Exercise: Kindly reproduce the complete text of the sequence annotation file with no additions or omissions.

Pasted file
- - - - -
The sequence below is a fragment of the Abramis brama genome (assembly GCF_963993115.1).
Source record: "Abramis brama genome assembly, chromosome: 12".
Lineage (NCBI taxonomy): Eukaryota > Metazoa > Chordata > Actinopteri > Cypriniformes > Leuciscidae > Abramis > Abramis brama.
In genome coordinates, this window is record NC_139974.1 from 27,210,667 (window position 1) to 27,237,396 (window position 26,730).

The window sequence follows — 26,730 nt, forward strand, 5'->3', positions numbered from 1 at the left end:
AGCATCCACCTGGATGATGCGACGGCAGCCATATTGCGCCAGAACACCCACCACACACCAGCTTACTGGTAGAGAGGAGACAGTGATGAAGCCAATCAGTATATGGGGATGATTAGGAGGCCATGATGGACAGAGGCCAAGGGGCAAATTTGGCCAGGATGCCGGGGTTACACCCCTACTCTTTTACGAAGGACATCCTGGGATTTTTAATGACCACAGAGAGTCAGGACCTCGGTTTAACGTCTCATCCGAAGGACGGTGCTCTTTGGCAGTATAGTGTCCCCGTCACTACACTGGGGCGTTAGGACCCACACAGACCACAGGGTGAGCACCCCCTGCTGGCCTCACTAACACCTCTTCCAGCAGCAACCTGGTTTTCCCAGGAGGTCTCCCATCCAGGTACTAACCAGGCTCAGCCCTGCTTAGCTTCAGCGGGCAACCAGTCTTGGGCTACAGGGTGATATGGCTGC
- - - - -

The sequence below is a fragment of the Abramis brama genome (assembly GCF_963993115.1).
Source record: "Abramis brama genome assembly, chromosome: 12".
Lineage (NCBI taxonomy): Eukaryota > Metazoa > Chordata > Actinopteri > Cypriniformes > Leuciscidae > Abramis > Abramis brama.
In genome coordinates, this window is record NC_139974.1 from 27,210,667 (window position 1) to 27,237,396 (window position 26,730).

The window sequence follows — 26,730 nt, forward strand, 5'->3', positions numbered from 1 at the left end:
AGCATCCACCTGGATGATGCGACGGCAGCCATATTGCGCCAGAACACCCACCACACACCAGCTTACTGGTAGAGAGGAGACAGTGATGAAGCCAATCAGTATATGGGGATGATTAGGAGGCCATGATGGACAGAGGCCAAGGGGCAAATTTGGCCAGGATGCCGGGGTTACACCCCTACTCTTTTACGAAGGACATCCTGGGATTTTTAATGACCACAGAGAGTCAGGACCTCGGTTTAACGTCTCATCCGAAGGACGGTGCTCTTTGGCAGTATAGTGTCCCCGTCACTACACTGGGGCGTTAGGACCCACACAGACCACAGGGTGAGCACCCCCTGCTGGCCTCACTAACACCTCTTCCAGCAGCAACCTGGTTTTCCCAGGAGGTCTCCCATCCAGGTACTAACCAGGCTCAGCCCTGCTTAGCTTCAGCGGGCAACCAGTCTTGGGCTACAGGGTGATATGGCTGC